Kerry and I had been to Cognac previously so going back there was only intended to be a quick visit. There was no hurry this morning, no ferry to catch or traffic to avoid so we cruised through bright sunlight with clear skies with expectation that we would travel wider than just Cognac today. Tommy decided to give us the “Cook’s Tour“ and we travelled down back roads past thousands of vines all dedicated to the divine brandy called cognac.
The weather is not a trustworthy friend for as we arrived at Cognac the wind rose and the temperature dropped – I could feel the cold through my corduroy trousers and my fingers were losing sensation without the warmth of gloves. As we approached the town we caught sight of this odd house overlooking the river and the town boundary for Cognac. Cognac is situated on the river Charente between the towns of Angoulême and Saintes. The majority of the town has been built on the river’s left bank, with the smaller right bank area known as the Saint Jacques district. The town is situated on one of the pilgrimage routes to Santiago de Compostella. We parked on the banks of the River by the St Jacques Gate a remnant of its medieval past.
Flying high above us was the flag of Hennessy and the flag of Otard, two of the international distillers of Cognac located in the city (there are three other internationally known distillers in town – Camus, Remy Martin and Martell – and many lesser known brands as well). But there is more to this city than the distilleries.
We start by walking through the Gates of St Jacques along the cobbled streets to the city centre. The architecture tells a story of an old city with a variety of influences. Cognac was unknown before the 10th century and was established as a fortified town which changed hands a number of times during the 100 year war. The Chateau de Valois remains looming over the township but it is closed for visitors til next year. One of the special sights was the “Maison de la Lieutenance” the house of the Lieutenant General of Cognac from 1603 to 1624. Made of timber rather than stone and ornamented with carved figures it is unique.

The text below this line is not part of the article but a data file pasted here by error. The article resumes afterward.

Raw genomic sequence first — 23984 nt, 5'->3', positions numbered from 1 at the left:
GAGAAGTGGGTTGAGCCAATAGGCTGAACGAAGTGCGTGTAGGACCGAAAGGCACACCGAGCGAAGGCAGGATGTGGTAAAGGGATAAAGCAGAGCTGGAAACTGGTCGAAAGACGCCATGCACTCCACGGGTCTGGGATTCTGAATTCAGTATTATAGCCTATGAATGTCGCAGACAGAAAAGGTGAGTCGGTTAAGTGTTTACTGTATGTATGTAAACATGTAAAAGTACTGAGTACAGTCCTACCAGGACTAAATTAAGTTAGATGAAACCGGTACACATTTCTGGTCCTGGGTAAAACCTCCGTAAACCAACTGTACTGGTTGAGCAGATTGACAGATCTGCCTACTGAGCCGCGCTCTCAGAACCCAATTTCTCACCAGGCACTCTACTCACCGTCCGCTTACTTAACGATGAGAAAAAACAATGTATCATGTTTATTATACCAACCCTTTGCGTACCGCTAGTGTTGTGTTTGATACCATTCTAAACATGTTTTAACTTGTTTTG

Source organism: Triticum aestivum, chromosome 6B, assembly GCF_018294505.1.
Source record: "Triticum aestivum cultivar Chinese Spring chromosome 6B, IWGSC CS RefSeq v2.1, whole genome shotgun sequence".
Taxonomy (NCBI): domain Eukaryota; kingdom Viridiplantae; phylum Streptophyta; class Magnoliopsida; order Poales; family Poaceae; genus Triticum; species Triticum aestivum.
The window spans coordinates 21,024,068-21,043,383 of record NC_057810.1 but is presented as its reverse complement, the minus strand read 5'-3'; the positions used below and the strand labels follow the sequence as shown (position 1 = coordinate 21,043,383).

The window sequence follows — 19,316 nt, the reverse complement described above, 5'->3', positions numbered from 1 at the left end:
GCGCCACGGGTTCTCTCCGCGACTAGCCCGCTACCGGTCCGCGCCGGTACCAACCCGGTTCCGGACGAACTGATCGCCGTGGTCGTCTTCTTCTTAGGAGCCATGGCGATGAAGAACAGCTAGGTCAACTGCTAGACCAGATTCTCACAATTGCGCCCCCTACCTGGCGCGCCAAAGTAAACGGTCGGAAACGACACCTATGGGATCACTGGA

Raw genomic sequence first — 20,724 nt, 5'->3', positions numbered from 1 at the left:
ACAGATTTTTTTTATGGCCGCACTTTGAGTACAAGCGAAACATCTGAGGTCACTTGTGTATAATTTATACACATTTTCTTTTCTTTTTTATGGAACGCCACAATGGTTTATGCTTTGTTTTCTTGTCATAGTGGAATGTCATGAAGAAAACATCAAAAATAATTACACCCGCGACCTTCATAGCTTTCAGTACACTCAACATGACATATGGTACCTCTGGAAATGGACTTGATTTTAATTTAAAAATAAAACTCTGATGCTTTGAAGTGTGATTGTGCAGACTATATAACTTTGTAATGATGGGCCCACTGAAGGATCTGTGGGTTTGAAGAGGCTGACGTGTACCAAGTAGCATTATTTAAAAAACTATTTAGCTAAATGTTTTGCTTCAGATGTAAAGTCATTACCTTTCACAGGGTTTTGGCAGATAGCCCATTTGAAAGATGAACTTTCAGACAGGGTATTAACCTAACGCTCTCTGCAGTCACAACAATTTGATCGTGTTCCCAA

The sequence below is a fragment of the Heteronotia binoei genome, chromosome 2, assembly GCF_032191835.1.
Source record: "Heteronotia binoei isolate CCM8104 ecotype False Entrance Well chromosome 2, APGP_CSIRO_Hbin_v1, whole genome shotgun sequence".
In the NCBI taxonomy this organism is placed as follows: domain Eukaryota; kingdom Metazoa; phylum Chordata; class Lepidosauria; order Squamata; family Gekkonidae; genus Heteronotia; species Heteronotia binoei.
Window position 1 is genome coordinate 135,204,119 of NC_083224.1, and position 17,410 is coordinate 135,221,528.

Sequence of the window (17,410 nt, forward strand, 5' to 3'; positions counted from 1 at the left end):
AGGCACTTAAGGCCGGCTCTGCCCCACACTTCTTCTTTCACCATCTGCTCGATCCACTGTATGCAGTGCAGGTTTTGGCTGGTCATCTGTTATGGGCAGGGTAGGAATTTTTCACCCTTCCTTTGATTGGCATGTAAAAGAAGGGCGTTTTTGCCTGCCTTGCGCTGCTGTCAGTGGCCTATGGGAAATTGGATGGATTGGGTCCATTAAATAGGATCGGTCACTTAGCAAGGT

Strolling on up the hill we discover a whole new Cognac. Kerry and I had gone straight to Hennessy last time we visited but there is another part to the town (particularly the old town) which we had not seen. I was sent back to the car to bring it up to the centre and on returning found the girls had found the shopping. Doug and I found St Leger Church.
As we passed through the mall I noticed that some of the citizens were more interested in modern history as shown by the graffiti of Marilyn Munroe. We made our way to the centre of the old town and found a nice coffee shop. Kerry found out the hard way that the southern French have a different idea of a cappuccino – espresso topped with whipped cream and sprinkles! We ended up overstaying our planned time and with a special dinner tonight we headed back to Dampierre. Not to be out done Tommy found even smaller roads in even remoter parts of the Charante to get home.